The next day was Sunday; and in the evening, calling them all to her, she represented unto them the exceeding sinfulness of their late conduct. She endeavoured to make them comprehend, that the action of which they had been guilty was not a mere hasty offence, into which, as some people would represent it, they had been led by accidental temptation; but that it was the natural effect of evil passions abiding in the heart, from whence, as from an evil spring, every sinful act proceeds. She then explained to them the means by which their hearts had become so corrupt and sinful. I have spoken on this subject before, instead of here repeating what Mrs. Teachum said upon it, I will proceed to inform you, that when this pious woman had, as she hoped, made her pupils acquainted with the doctrines of the fall of man and of human depravity, she pointed out to them the cure of these evils. And this she did by relating what Christ had done for their salvation; assuring them, that whoever should be united by faith to this adorable Saviour would receive into his heart the Holy Spirit of God; which Spirit, working by a secret and powerful influence, would regenerate the heart, refining and sanctifying it, till at length it would be completely restored unto the glorious image of God.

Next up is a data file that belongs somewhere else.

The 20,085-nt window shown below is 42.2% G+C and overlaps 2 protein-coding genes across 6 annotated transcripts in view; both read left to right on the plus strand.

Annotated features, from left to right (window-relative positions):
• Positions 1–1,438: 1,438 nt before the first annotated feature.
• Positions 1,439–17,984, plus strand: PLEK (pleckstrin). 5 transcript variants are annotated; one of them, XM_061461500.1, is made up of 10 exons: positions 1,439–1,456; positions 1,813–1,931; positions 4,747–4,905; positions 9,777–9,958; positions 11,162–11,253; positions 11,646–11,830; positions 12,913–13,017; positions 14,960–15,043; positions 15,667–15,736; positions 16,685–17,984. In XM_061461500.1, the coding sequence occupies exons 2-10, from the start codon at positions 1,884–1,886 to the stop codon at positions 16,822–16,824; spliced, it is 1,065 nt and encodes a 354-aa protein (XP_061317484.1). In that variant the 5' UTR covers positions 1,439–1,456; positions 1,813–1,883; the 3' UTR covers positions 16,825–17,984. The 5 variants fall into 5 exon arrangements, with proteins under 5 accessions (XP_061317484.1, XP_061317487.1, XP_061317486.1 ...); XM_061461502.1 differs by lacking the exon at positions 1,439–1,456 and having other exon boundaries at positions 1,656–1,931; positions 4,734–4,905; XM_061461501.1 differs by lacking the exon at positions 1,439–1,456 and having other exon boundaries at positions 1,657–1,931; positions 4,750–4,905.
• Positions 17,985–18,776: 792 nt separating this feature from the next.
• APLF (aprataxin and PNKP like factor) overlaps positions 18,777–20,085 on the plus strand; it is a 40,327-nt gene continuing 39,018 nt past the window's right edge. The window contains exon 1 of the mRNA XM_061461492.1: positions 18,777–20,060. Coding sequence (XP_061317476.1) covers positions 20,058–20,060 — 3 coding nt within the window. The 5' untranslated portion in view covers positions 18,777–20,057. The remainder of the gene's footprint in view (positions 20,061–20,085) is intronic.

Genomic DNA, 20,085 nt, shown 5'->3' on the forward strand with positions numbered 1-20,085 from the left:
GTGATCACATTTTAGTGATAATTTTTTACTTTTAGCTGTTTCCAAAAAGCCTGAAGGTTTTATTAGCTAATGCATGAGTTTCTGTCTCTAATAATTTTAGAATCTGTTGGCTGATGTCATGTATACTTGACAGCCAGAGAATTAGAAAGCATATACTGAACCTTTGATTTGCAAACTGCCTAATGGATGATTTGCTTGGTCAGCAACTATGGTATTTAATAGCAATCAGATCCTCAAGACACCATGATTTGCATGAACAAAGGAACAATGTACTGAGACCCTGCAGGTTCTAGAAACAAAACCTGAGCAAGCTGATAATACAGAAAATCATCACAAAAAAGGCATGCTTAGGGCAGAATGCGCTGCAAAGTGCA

Mrs. Teachum concluded this address to her young people by a solemn prayer; in which she confessed

But as